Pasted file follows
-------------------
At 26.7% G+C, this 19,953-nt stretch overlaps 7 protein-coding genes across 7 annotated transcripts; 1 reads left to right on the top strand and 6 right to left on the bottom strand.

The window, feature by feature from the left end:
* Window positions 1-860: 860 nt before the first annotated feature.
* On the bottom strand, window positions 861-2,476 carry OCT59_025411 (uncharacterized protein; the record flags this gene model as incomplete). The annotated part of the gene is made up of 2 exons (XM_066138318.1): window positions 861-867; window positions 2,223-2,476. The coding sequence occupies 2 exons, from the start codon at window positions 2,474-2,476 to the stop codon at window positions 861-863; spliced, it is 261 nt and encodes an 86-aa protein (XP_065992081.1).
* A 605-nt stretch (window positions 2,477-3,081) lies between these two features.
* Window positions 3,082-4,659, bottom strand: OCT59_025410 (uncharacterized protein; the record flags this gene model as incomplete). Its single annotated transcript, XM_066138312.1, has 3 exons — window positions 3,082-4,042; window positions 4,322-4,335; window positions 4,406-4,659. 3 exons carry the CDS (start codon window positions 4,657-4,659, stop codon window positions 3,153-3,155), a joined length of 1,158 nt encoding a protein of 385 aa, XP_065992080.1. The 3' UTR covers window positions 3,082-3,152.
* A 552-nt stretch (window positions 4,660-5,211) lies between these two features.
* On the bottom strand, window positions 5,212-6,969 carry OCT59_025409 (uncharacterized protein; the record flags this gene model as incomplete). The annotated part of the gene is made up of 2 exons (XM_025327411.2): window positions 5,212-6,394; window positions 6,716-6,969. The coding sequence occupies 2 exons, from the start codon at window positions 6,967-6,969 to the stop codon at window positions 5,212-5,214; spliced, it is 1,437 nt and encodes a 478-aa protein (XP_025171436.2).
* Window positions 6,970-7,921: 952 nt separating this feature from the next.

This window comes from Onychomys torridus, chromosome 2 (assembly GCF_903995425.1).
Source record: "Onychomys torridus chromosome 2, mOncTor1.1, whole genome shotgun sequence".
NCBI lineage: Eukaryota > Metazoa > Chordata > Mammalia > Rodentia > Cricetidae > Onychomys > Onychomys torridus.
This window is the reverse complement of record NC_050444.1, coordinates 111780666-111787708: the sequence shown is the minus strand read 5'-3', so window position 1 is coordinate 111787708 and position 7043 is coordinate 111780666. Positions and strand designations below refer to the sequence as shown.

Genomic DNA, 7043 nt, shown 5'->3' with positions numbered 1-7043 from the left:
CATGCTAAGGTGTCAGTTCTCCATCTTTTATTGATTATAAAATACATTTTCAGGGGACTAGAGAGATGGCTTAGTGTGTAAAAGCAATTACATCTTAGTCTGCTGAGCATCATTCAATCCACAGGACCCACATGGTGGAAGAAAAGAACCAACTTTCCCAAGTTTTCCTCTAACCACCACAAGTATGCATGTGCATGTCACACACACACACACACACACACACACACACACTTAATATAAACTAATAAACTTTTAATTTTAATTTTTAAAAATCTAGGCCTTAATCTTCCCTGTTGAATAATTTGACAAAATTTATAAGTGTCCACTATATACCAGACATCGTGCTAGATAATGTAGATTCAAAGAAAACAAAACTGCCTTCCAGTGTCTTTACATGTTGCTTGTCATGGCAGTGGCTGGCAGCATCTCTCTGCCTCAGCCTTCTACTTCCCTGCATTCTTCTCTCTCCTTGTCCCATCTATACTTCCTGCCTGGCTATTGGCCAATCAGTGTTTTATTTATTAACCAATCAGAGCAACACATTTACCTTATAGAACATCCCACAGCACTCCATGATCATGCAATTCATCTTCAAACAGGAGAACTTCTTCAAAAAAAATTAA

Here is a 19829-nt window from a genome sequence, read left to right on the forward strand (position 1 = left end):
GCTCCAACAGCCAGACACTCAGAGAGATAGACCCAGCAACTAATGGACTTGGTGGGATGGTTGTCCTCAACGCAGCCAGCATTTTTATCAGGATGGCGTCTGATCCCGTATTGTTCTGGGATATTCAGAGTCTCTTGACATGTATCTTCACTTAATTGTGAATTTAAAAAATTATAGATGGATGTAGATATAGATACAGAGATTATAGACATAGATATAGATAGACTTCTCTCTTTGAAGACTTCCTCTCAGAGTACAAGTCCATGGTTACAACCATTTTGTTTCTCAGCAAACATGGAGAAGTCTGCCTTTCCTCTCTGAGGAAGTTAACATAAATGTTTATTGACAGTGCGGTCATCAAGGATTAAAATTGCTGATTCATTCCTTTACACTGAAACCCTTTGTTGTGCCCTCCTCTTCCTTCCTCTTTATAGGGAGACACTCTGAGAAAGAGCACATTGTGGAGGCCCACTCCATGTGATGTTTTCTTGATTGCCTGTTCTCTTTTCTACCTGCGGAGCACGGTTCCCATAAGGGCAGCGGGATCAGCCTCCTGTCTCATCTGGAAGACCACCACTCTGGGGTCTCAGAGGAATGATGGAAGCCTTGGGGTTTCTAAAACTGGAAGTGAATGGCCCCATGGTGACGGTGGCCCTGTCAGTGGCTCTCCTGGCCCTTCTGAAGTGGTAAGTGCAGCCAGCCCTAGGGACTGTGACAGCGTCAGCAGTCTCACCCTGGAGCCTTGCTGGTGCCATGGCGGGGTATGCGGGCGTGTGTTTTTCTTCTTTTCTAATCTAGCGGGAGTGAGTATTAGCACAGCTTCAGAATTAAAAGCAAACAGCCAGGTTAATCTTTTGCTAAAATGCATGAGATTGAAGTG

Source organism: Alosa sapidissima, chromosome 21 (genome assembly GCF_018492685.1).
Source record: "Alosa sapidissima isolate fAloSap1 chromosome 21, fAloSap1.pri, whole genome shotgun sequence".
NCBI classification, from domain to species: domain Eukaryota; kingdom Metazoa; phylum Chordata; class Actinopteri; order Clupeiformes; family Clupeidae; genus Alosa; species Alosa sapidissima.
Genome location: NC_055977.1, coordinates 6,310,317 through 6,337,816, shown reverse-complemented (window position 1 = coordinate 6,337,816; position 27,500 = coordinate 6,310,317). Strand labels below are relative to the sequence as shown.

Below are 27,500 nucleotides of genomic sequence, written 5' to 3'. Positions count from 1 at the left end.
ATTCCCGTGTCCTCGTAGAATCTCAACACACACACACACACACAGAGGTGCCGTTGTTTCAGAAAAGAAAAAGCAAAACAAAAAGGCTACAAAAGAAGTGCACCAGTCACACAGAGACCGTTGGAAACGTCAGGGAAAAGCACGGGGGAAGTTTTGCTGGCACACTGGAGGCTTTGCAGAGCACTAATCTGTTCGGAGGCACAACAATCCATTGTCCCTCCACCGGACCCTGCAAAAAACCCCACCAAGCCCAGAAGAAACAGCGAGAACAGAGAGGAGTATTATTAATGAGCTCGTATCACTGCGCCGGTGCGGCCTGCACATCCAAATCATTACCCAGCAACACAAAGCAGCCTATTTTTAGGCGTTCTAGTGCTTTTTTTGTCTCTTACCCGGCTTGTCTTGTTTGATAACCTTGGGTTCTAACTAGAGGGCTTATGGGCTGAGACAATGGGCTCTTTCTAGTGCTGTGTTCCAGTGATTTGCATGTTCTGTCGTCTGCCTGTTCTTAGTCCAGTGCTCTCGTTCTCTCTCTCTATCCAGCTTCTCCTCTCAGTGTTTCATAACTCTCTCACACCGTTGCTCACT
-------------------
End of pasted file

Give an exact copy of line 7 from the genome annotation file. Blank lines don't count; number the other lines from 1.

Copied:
* A 552-nt stretch (window positions 4,660-5,211) lies between these two features.